Durable trans-oral fundoplication visible 3-months post MUSE procedure
A 31 year old female suffered from heart burn since the age of 16. Under regular intake of proton pump inhibitor (PPI) twice daily, the patient achieved symptom relief for several years. Stopping medications resulted in a recurrence of symptoms. Even with strict diet adjustments including abstinence from hot, spicy and greasy food, intake of small meals and an upright sleeping position, the symptoms were not controlled.
A hiatal hernia, without signs of Barrett’s-mucosa, was observed on initial gastroscopy and at the time of treatment (see Figure A). Medical history revealed no co-morbidities. As the patient wished to avoid long-term pharmacological treatment, surgical anti-reflux solutions were discussed.
After signing the informed consent, a minimally invasive, trans-oral endoscopic anterior fundoplication was performed by Prof. Kiesslich during the April 2015 “Endoskopie Live” congress in Berlin, Germany.
The procedure involved a single shot of prophylactic antibiotics, general anesthesia, endotracheal intubation, positive end expiratory pressure (PEEP) to reduce the hiatal hernia, and muscle relaxation with Cisatacurium 10mg to ensure consistent ultrasound interpretation of tissue thickness. In addition, post anesthesia nausea and vomiting prophylaxis with two drugs was given to prevent retching upon arousal, which could put unnecessary stress on the staple line.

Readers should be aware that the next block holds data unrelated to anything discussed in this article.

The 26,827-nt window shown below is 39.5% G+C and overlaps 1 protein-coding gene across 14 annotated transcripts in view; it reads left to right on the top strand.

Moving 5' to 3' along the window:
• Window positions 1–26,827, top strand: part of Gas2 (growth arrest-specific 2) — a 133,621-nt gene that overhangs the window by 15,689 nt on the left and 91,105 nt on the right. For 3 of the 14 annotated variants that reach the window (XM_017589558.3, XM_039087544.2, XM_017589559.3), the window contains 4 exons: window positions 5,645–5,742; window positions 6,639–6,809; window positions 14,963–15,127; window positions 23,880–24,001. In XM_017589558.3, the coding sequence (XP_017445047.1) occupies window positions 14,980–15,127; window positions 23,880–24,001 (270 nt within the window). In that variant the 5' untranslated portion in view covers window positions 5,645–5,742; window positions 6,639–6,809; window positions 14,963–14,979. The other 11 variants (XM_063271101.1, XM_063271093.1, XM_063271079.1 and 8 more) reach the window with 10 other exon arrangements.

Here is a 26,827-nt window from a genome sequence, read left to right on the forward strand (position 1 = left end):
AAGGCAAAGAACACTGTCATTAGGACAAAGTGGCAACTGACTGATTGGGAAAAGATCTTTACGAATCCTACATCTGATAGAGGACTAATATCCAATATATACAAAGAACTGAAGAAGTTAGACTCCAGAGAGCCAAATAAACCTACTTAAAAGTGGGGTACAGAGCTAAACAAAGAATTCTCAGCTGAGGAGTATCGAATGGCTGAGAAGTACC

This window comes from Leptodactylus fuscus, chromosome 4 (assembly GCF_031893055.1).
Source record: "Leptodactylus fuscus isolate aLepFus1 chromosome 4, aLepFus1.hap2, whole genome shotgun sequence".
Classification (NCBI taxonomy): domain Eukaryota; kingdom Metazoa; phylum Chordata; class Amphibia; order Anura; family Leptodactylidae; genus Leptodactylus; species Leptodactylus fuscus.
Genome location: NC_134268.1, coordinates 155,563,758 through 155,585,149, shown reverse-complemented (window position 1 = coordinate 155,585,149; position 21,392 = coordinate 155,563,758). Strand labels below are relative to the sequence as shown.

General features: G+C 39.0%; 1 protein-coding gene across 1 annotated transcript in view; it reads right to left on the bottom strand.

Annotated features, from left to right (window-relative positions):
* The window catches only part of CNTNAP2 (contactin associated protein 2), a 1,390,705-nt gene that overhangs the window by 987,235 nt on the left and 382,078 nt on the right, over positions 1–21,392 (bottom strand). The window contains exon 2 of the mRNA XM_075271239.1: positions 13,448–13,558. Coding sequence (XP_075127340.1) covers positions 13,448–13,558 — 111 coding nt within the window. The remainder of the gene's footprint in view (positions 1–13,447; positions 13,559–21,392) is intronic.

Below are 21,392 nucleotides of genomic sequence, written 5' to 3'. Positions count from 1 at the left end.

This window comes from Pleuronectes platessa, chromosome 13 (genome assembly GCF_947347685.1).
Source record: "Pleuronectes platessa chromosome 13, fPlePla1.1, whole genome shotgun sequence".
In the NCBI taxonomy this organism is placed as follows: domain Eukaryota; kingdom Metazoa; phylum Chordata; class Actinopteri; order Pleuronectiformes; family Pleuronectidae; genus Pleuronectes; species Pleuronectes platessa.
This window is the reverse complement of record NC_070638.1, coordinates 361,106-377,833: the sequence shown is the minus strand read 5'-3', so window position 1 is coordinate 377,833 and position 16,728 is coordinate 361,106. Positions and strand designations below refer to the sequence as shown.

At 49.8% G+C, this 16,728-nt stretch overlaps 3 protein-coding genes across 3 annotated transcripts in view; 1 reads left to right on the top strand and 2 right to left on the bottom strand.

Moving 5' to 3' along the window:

Three staplings, consisting of 5 staples each, were used to attach the fundus to the esophagus, 3 cm above the gastro-esophageal junction (see Figure B).
The patient reported moderate epigastric pain post-procedure which was easily managed with NSAIDs. PPI treatment was continued for three days post-procedures and then stopped. A gastroscopy on day three revealed a sleeved cardia similar to a surgical hemi-fundoplication. The patient was complaint-free.
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